Khaled SALEM, Plaintiff, v. Doreen FISCHMAN, Esq., Fischman & Fischman and Steve Anderson, Defendants.
Decided: July 09, 2018
Attorney for the Plaintiff, Khaled Salem, Pro se Attorney for the Defendants, FISCHMAN & FISCHMAN, 305 Broadway, Suite 201, New York, New York 10007, By: Doreen J. Fischman, Esq.
The following decision applies to motion seq. no. 001 and motion seq. no. 002.
Plaintiff Khaled Salem (“Salem”), as a member of the Hungry Bunny Café, LLC, leased commercial property from 301 H & G Associates, L.P. (“301 H & G”). Defendants Doreen Fischman, Esq. and Fischman & Fischman (collectively “Fischman”) represented 301 H & G in drafting and executing the lease agreement. Defendant Steve Anderson (“Anderson”) is an agent of 301 H & G. Plaintiff sues to recover $3,000,000 alleging that defendants purposefully wrote the wrong address in the commercial lease agreement resulting in lost income and profits on the business. Defendants now bring this pre-answer motion, pursuant to CPLR sections 3211 (a)(1), (3211(a)(3) and 3211(a)(7), to dismiss the complaint. Plaintiff also moves, in motion seq. 002, to consolidate this action with pending actions in the commercial division and landlord/tenant courts.
Plaintiff's Lack of Standing
On a defendant's motion to dismiss based upon the plaintiff's alleged lack of standing, pursuant to CPLR 3211(a)(3), the burden is on the moving defendant to establish, prima facie, the plaintiff's lack of standing as a matter of law (see HSBC Mtge. Corp. [USA] v. MacPherson, 89 AD3d 1061, 1062). To defeat the motion, a plaintiff must submit evidence which raises a question of fact as to its standing (see U.S. Bank N.A. v. Faruque, 120 AD3d 575, 578; Deutsche Bank Natl. Trust Co. v. Haller, 100 AD3d 680, 683). To the extent a defendant seeks to dismiss the complaint based upon documentary evidence, pursuant to CPLR section 3211(a)(1), the motion will succeed only if “the documentary evidence utterly refutes plaintiff's factual allegations, conclusively establishing a defense as a matter of law” (Goshen v. Mutual Life Ins. Co. of NY, 98 NY2d 314, 326 (citation omitted); Leon v. Martinez, 84 NY2d 83, 88).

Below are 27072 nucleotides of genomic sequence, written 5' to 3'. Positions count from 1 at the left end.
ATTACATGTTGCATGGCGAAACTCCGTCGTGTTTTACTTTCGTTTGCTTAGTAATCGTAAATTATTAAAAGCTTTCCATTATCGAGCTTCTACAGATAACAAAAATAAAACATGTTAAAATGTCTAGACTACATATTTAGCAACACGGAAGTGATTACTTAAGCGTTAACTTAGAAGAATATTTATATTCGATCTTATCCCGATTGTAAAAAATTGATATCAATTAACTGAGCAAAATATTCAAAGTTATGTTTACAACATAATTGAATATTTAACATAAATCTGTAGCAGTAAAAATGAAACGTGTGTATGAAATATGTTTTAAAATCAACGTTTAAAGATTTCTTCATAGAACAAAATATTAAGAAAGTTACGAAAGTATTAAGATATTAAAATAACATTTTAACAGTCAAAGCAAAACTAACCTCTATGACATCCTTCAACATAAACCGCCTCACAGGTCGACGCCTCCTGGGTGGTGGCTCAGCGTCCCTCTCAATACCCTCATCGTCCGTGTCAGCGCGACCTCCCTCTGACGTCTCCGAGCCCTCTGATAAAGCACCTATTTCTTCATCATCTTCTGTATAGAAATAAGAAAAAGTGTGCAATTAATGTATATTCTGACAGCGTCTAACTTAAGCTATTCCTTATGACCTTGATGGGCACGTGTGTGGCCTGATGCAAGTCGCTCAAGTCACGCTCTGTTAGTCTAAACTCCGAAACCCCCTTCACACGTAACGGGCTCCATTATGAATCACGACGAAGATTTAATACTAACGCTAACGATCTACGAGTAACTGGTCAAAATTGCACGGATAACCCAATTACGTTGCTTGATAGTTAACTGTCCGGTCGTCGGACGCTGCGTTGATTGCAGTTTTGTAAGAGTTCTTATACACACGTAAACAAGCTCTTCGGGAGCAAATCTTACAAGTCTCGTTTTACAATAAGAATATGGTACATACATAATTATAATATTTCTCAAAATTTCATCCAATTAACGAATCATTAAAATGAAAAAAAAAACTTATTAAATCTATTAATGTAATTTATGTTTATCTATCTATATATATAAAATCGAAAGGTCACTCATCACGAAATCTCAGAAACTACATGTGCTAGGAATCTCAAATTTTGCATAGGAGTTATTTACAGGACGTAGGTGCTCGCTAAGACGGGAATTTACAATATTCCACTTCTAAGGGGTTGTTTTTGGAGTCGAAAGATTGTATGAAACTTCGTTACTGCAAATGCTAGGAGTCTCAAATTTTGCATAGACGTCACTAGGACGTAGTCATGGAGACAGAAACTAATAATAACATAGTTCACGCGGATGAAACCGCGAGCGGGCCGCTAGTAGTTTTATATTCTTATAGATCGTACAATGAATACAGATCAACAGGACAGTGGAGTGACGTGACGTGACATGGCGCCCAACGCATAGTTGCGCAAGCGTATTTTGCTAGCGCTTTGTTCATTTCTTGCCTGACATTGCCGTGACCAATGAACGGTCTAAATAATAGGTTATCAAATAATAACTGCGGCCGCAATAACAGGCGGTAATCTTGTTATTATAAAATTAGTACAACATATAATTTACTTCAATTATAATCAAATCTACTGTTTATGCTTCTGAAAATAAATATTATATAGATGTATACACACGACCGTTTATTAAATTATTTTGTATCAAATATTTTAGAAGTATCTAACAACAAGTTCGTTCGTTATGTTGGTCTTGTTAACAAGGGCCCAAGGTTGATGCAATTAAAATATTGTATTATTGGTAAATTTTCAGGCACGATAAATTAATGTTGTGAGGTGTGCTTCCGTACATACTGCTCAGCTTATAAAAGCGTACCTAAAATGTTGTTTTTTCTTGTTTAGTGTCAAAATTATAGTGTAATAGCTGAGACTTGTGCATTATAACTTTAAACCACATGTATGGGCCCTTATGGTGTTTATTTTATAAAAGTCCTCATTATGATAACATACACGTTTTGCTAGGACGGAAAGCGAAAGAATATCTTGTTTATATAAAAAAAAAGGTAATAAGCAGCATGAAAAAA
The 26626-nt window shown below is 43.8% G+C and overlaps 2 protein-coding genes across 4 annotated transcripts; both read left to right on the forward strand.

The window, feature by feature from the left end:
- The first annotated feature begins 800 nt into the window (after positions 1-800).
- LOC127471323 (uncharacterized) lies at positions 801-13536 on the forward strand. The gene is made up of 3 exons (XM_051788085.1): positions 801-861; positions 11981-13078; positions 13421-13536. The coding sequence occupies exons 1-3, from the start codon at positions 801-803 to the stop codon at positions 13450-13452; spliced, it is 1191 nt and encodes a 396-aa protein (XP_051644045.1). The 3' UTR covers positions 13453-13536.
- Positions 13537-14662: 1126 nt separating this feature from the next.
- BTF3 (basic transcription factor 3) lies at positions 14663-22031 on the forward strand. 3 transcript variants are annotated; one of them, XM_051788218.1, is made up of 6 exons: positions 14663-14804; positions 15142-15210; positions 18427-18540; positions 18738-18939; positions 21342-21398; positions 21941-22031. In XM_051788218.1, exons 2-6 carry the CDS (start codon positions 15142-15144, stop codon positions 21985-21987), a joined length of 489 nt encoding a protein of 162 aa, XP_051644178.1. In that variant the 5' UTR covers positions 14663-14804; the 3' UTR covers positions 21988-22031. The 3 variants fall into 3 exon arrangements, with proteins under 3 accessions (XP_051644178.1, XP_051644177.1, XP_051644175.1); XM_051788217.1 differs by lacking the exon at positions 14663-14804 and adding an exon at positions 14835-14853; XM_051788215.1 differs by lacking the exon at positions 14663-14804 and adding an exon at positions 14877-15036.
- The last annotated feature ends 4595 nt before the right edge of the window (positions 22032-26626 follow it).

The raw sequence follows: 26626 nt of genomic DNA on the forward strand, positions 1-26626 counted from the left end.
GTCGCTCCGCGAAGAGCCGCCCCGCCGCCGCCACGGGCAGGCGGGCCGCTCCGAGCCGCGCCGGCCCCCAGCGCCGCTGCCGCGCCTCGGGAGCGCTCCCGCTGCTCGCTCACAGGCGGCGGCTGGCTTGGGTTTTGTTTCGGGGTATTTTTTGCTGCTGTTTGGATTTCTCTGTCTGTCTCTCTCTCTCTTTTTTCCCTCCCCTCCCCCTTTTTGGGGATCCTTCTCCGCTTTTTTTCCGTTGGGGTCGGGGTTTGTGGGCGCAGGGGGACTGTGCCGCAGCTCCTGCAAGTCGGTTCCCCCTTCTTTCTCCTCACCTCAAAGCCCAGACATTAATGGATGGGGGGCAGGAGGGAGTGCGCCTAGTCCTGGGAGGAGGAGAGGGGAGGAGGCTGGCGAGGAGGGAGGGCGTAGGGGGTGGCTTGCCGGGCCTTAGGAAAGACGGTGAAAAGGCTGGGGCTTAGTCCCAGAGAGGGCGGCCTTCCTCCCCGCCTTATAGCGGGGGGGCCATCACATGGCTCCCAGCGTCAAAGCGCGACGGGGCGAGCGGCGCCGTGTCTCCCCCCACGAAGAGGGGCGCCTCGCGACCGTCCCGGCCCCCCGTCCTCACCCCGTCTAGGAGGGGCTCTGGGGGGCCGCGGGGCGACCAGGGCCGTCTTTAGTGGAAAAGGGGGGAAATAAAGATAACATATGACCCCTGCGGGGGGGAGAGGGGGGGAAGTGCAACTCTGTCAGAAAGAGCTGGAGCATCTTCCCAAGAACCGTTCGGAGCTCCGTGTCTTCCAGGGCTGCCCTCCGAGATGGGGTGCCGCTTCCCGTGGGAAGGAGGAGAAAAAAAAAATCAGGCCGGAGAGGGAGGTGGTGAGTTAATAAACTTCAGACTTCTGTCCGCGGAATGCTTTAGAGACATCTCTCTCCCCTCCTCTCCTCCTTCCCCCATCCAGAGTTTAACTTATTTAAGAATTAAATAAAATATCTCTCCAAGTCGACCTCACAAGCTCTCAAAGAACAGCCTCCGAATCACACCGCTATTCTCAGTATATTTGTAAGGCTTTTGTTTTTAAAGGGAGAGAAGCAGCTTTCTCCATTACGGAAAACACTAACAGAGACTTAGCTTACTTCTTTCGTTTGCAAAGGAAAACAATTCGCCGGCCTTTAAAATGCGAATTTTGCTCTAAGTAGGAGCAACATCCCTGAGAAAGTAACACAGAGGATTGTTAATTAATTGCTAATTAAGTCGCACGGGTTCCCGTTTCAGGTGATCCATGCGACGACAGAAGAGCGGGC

Defendants argue that neither they nor plaintiff are parties to the commercial lease agreement. Defendants annex as an exhibit the commercial lease agreement, identifying Hungry Bunny Café as the tenant and 301 H & G as the landlord. None of the named defendants signed the lease agreement. While Salem signed the lease as a member of Hungry Bunny Café, this neither created privity of contract between he and the defendants nor did it confer standing for Salem to sue in his own name (see 527—9 Lenox Ave. Realty Corp. v. Ninth Street Associates, et al., 200 AD2d 531 [holding that the appellants were not parties to the underlying conveyance and, thus, had no standing to raise the issue of lack of consideration] ). In the court's review of the papers, then, it sees no evidence of plaintiff's standing to sue in his name on behalf of Hungry Bunny Café. Accordingly, the motion to dismiss for lack of standing, pursuant to CPLR 3211(a)(3), is granted.
Accordingly, it is hereby
ORDERED that the defendants' motion to dismiss this action is granted and the Clerk is directed to enter judgment in favor of defendants dismissing this action, together with costs and disbursements to defendants, as taxed by the Clerk upon presentation of a bill of costs; and it is further
ORDERED that plaintiff's motion to consolidate is denied as moot.
Robert R. Reed, J.
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